SANDERS: No, it's not-- and Representative Blumenauer of Oregon was involved in it was well. It will I hope pass the House and, I think we got to put pressure on the Senate.

Look, this is what the issue is. Is the future of this planet more important than the short term profits of the fossil fuel industry? Do we tolerate this where we have a president, who is ignoring science, who thinks that climate change is a hoax?

We are fighting for future generations to live a healthy and habitable planet. And the only way I know that real change ever takes place, whether it's economically, whether it is racially, whether it's environmentally, is when millions of people are prepared to stand up and fight back and in this case, take on the greed and the lies of the fossil fuel industry.

Anderson, you know, what I and reminded of when I talk about the fossil fuel industry, is exactly what went on 40 years ago or so with the tobacco industry. You recalled they lied and they lied smoking cigarettes, it's not a health problem, it's fine, doctors on TV ads, smoking is fine, they lied. And millions of people died, including my father as a matter of fact who smoked two packs a day, died as a result of their lies.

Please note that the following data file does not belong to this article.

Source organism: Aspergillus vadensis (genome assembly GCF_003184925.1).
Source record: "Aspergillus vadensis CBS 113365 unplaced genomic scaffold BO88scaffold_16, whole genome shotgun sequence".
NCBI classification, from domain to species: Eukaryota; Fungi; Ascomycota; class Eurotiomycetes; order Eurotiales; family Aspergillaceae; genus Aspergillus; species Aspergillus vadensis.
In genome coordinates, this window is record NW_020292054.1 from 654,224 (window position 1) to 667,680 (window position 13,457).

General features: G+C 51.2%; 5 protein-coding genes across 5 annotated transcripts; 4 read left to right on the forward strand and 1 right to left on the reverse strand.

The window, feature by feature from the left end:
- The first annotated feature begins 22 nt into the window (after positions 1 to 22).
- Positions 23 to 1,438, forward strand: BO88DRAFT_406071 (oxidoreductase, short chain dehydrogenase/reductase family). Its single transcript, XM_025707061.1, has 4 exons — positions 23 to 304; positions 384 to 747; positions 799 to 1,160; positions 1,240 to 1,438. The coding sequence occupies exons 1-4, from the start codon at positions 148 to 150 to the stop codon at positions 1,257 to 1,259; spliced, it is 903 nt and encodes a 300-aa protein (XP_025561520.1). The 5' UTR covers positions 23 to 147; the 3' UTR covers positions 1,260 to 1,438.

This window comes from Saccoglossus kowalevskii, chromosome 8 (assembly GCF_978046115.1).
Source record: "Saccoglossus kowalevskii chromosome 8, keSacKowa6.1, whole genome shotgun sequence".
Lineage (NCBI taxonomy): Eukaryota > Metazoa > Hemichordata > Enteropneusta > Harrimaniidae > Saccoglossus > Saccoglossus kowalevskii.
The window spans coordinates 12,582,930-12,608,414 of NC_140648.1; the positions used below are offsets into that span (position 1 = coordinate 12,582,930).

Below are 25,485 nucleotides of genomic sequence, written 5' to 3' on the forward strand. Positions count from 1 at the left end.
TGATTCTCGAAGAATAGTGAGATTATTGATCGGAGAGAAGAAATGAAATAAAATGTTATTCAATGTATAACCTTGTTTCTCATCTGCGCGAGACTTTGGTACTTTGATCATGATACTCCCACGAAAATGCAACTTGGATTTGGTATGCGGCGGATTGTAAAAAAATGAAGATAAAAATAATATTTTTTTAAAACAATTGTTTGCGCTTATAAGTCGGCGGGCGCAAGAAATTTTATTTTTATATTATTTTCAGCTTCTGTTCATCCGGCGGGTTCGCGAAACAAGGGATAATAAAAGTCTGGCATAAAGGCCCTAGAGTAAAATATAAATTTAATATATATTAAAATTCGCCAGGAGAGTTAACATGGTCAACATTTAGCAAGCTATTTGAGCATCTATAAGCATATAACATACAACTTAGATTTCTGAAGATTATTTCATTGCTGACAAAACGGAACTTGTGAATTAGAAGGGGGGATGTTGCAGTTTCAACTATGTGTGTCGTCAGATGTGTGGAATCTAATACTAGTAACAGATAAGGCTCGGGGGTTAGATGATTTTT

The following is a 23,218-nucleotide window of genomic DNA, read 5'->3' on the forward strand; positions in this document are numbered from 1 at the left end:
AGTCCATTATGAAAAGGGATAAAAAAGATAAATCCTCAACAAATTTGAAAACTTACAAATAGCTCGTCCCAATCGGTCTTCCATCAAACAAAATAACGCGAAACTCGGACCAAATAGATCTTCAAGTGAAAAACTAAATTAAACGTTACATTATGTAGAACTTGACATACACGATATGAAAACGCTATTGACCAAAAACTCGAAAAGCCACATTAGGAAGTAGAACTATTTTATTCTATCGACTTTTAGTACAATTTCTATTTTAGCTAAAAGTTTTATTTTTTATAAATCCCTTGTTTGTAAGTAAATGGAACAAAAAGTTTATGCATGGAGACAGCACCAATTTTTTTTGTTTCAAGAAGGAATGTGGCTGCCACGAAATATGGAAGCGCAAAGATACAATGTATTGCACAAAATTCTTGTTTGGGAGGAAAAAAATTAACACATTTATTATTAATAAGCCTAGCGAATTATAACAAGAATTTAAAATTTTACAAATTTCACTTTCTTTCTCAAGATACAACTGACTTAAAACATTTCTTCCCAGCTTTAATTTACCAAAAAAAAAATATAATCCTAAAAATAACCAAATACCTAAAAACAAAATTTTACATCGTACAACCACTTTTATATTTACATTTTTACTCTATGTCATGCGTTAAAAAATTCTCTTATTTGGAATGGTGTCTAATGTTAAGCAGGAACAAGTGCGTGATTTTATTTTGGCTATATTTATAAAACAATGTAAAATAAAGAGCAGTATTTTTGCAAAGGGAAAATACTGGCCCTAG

And the fossil fuel industry is lying right now. The debate is over. Climate change is man-made. It is causing devastating problems. We have got to transform our energy system away from fossil fuels, energy efficiency, and sustainable energy.

COOPER: As you know, Eric Swalwell has dropped out of the race. Tom Steyer declared his candidacy for president today. Is he the future of the Democratic Party?

SANDERS: Well, I surely hope not. I know Tom. And Tom is a decent guy. He has done a lot of good things. He's been concerned about the environment. He's put money into voter registration, all of which I think are positive things.

But I think, Anderson, that the American people are sick and tired of seeing the political power of billionaires, whether they are Democrats or whether they are Republicans.

[20:10:02] I am very proud that in our campaign, we have up to this point received some 2 million individual contributions of which I think is some kind of world record. I may be wrong on that but I don't think anyone ever done that at this stage of the campaign, average $19 apiece.